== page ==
When I first saw The Minimalists Maze at the Megastructure sim, it struck me how much it reminded me of the Holocaust Memorial in Berlin. I don’t know if that was the intention of the creator, Syn’s Ghost, or merely coincidence, but either way I decided to make an image of it to mark Yom HaShoah (Holocaust Memorial Day), which starts at sunset on Sunday 7th April here in the UK.
I grew up very aware of the Holocaust; modern history was my favourite subject at school so I was naturally curious about the events of WWII. Later, as I found out more about my grandfather, who was a prisoner of war, I was surprised to discover that he was held very close to Auschwitz and that the forced labour inflicted on many POWs was closely linked to that at Auschwitz as well as the many satellite camps surrounding it.
It made sense – the factories that formed part of that well-oiled Nazi machine needed power, and coal provided that power! My grandfather was a miner before he joined the army in 1938 – he knew that once war was declared he would not be allowed to join up (mining being a reserved occupation). I don’t know what made him decide he would be of more use in the army, but I do know that he was very politically aware. I’m not sure that as an 18 year old I would have done the same thing, but I am very proud that he did. He served with the Royal Engineers and was captured close to Dunkirk, one of many never to make it onto the ‘little ships’ waiting to evacuate them. He spent the rest of the war working as forced labour in the coal mines of Silesia, Poland. He survived that, as well as the forced march inflicted on many prisoners by the Nazis as the Soviet Army advanced. He was lucky – had the Nazis known that his own grandfather had been a Roma gypsy, he may well have found himself moved to the Roma and Sinti camp at Auschwitz-Birkenau. This was a place that no one survived, as on the evening of 2nd August 1944 the SS loaded all remaining Roma and Sinti onto trucks and sent them to the gas chambers.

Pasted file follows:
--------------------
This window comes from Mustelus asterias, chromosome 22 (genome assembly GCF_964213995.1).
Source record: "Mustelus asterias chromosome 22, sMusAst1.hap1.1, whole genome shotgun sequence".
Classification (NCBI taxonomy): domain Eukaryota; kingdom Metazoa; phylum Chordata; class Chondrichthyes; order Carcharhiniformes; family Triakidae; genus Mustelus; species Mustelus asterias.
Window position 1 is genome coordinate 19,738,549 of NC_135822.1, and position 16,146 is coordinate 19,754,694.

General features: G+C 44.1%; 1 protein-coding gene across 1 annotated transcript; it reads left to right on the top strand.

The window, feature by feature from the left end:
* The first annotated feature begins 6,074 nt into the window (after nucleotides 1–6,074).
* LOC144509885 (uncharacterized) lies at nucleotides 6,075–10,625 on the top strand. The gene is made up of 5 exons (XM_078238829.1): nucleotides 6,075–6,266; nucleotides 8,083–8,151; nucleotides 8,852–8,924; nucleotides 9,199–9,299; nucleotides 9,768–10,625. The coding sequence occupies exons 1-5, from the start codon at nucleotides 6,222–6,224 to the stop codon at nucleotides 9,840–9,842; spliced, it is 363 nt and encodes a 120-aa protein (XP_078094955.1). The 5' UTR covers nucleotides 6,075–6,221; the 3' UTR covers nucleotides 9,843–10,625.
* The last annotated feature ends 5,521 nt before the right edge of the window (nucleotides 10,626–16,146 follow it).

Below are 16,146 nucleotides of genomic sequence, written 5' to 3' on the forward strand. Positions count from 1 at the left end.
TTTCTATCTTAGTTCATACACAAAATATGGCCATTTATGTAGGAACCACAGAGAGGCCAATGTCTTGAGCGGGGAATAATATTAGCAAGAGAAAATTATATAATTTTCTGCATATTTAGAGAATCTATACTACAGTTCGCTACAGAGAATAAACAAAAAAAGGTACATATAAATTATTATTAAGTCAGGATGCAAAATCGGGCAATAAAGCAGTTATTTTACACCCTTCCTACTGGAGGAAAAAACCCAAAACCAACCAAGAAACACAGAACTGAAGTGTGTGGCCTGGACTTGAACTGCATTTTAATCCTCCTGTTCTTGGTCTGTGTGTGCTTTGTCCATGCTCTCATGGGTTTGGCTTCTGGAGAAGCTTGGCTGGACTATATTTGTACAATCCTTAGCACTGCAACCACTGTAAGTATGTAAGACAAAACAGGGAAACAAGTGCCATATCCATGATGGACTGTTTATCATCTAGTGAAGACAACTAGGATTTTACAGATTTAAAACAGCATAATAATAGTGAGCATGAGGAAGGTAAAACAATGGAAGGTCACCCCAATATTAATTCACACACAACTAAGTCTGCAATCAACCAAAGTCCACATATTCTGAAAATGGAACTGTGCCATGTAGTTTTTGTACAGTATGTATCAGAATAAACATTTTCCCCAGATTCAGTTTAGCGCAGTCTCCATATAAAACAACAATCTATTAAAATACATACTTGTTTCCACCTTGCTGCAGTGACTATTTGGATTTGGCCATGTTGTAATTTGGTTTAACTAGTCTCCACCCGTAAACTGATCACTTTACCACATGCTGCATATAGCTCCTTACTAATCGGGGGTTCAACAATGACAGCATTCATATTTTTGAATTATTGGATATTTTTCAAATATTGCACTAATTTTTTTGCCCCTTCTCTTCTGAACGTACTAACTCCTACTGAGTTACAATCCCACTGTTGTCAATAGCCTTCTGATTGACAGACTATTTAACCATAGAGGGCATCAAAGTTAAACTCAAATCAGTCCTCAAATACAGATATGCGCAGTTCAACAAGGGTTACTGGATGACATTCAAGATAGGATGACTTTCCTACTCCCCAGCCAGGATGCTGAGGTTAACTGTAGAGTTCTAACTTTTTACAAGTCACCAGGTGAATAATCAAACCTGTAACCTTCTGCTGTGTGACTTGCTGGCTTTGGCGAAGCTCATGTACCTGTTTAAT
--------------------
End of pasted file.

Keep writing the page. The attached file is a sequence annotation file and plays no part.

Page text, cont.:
Despite all I had read, and the knowledge of my grandfather’s indirect involvement, the Holocaust remained an abstract concept to me, the numbers and scale just too big to comprehend. Then 3 years ago I had the opportunity to work on a photography project in collaboration with a writer – we spent 10 days travelling through Holland, Germany, Poland and the Czech Republic visiting sites related to the Holocaust. As the days passed, my camera stayed in my bag more and more often – it was hard enough to process the enormity of what happened, let alone photograph the sites. The writer I was working with felt much the same way and our project remains unwritten, the photographs left untouched on my hard drive. As the CBS reporter Edward R. Murrow said in his coverage of the liberation of Buchenwald, “For most of it, I have no words.”
I found it difficult to comprehend how the Holocaust could have happened in 20th century Europe; until I visited the Wannsee Museum in Berlin, the site of the Wannsee Conference (held on 20 January 1942) where the fate of Europe’s Jews and other ‘Untermenschen’ was sealed by way of ‘The Final Solution’.
After spending a few hours in the museum, it became clearer to me how an entire population could be made to comply – the psychology used by the Nazis was very clever and very simple. As Hermann Goering said at the Nuremberg Trials, “… But, after all, it is the leaders of the country who determine the policy and it is always a simple matter to drag the people along, whether it is a democracy, or a fascist dictatorship, or a parliament, or a communist dictatorship… Voice or no voice, the people can always be brought to the bidding of the leaders. That is easy. All you have to do is tell them they are being attacked, and denounce the peacemakers for lack of patriotism and exposing the country to danger. It works the same in any country.”
It scares me to think just how easily a government can manipulate the general population, especially in times of economic hardship or war, and just how easily it could happen again – indeed did happen again, albeit on a smaller scale in Bosnia, as the rest of Europe once again stood by and watched.
In 2013, many European countries are suffering similar economic hardship to that of Germany in the 1930s. Throughout Europe, rhetoric against immigrants is commonplace from both sides of the political spectrum, the debate on equal marriage has highlighted just how much homophobia there still is in the supposedly liberal west, and far-right neo-fascist groups are once again on the rise.
For that reason, on a day when we remember those who died – the estimated 14 million Jews, Roma, Sinti, Soviet POWs, Ethnic Poles, Slavs, disabled people, political prisoners, homosexuals, Freemasons, Jehovah’s Witnesses and others who didn’t fit the Nazi ideal – we should also think carefully about just how easily governments today can manipulate us, how their rhetoric and that of the media can so easily cloud our judgment, and turn us against our neighbours. When we start to fear those who are different from us it makes the job of the manipulators so much easier.
© Alyx Aerallo 2013. All Rights Reserved.